NBWA has trained 29,000 beer distribution employees in all fifty states to identify and report the signs of human trafficking in the initiative’s second year
NBWA reflects on milestones of its Distributors Against Human Trafficking initiative on program’s second anniversary
ALEXANDRIA, Va. – Today, on the second anniversary of its Distributors Against Human Trafficking initiative, the National Beer Wholesalers Association (NBWA) reflected on the program’s important milestones. In its second year, NBWA hit a landmark goal of training distributors in all 50 states. To date, nearly 29,000 beer distributors have been trained to spot the signs of human trafficking. The initiative was created to mobilize NBWA’s more than 140,000 beer distribution employees across the country in the fight against human trafficking by providing local distributors with the necessary tools and resources to recognize and report the signs of this heinous crime.
“NBWA started the Distributors Against Human Trafficking initiative in 2020, and it has far surpassed our initial goals for engagement. We are incredibly proud of the initiative’s growth,” said NBWA President and CEO Craig Purser. “The Distributors Against Human Trafficking initiative has become a model for other associations to tackle pressing issues successfully. In its second year, the initiative has received positive industry recognition and even a prestigious award. The initiative’s continued success would not have been possible without the investment and dedication of distributors in every state across the country.”
Human trafficking continues to plague communities across the United States. In 2019 alone, the Polaris Project identified 22,326 victims and survivors of human trafficking, up 20 percent from the prior year. Additionally, human trafficking disproportionately targets vulnerable populations like women and children. Over half of the active criminal human trafficking cases in the U.S. involved children.
Noting these glaring statistics and the presence of beer distributors in 640,000 retail establishments across the country, NBWA identified the need to join the fight and founded the Distributors Against Human Trafficking initiative in July of 2020. NBWA launched the campaign to provide resources and training for beer distribution employees across the country to help educate them on the signs of human trafficking.
To date, NBWA has:
- Successfully trained nearly 29,000 beer distributors from 230 companies across all 50 states and Washington D.C.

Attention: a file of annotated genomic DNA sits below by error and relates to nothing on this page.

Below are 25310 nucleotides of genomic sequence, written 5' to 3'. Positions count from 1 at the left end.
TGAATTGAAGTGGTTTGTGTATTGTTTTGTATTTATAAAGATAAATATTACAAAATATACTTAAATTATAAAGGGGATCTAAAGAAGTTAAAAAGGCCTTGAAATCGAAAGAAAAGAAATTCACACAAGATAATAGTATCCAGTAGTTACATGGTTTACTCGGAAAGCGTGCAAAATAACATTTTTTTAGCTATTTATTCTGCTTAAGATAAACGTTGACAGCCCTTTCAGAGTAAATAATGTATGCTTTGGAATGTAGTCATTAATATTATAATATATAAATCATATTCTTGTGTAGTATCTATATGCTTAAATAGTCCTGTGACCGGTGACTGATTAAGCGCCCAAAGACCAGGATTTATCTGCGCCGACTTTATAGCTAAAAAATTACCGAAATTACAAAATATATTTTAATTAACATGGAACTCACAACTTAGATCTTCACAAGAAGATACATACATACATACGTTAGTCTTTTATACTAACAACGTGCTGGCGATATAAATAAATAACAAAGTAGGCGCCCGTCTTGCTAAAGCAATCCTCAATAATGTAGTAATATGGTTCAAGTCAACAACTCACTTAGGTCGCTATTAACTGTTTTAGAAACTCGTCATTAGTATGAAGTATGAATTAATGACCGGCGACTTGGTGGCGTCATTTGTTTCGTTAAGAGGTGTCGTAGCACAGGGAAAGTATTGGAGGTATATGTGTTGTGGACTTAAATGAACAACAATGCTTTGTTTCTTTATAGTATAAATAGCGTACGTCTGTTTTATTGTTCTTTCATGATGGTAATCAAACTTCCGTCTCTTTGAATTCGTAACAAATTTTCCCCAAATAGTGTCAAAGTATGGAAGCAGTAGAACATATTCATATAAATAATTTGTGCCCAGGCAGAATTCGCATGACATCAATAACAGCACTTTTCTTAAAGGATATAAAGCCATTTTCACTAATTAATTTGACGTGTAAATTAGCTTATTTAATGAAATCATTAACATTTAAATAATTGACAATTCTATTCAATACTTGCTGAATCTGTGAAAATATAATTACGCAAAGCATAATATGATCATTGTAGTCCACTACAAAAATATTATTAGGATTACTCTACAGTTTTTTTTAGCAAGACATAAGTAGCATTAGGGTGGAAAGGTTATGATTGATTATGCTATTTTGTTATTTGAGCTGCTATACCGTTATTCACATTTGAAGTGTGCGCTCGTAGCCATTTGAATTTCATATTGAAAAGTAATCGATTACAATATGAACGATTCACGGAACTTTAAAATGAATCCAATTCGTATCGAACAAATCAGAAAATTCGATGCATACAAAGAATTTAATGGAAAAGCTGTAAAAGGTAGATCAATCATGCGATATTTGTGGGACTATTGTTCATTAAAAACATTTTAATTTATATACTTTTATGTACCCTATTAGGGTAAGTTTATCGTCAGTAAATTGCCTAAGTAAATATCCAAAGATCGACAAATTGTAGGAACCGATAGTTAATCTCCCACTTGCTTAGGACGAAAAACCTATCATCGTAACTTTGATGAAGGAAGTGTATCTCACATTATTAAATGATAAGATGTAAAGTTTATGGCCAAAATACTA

- Collaborated with a bipartisan group of state attorneys general across the country to spread awareness about human trafficking and the initiative itself.
- Spoken on several industry panels about the program. This month, NBWA President and CEO Craig Purser participated in the, “No Room for Trafficking Summit” featuring leaders from the anti-trafficking community, as well as hospitality industry discussing ways to collaborate.
- Partnered with independent organizations and member companies to strengthen the initiative. Street Grace, a community-based organization committed to fighting the sexual exploitation of minors, helped produce the awareness training video and has remained a steadfast partner in the growth and success of the campaign.
- Supported distributors in building partnerships with local law enforcement and human rights organizations to strengthen the initiative.
The National Beer Wholesalers Association (NBWA) represents America’s 3,000 independent beer distributors who service every state, congressional district and media market across the country. Licensed at the federal and state levels, beer distributors get bottles, cans, cases and kegs from a brewer or importer to stores, restaurants and other licensed retail accounts through a transparent and accountable regulatory system. Distributors build brands of all sizes – from familiar domestic beers to new startup labels and imports from around the world – and generate enormous consumer choice while supporting more than 140,000 quality jobs in their home communities. Beer distributors work locally to keep communities safe by sponsoring programs to promote responsible consumption, combat drunk driving and reduce underage drinking.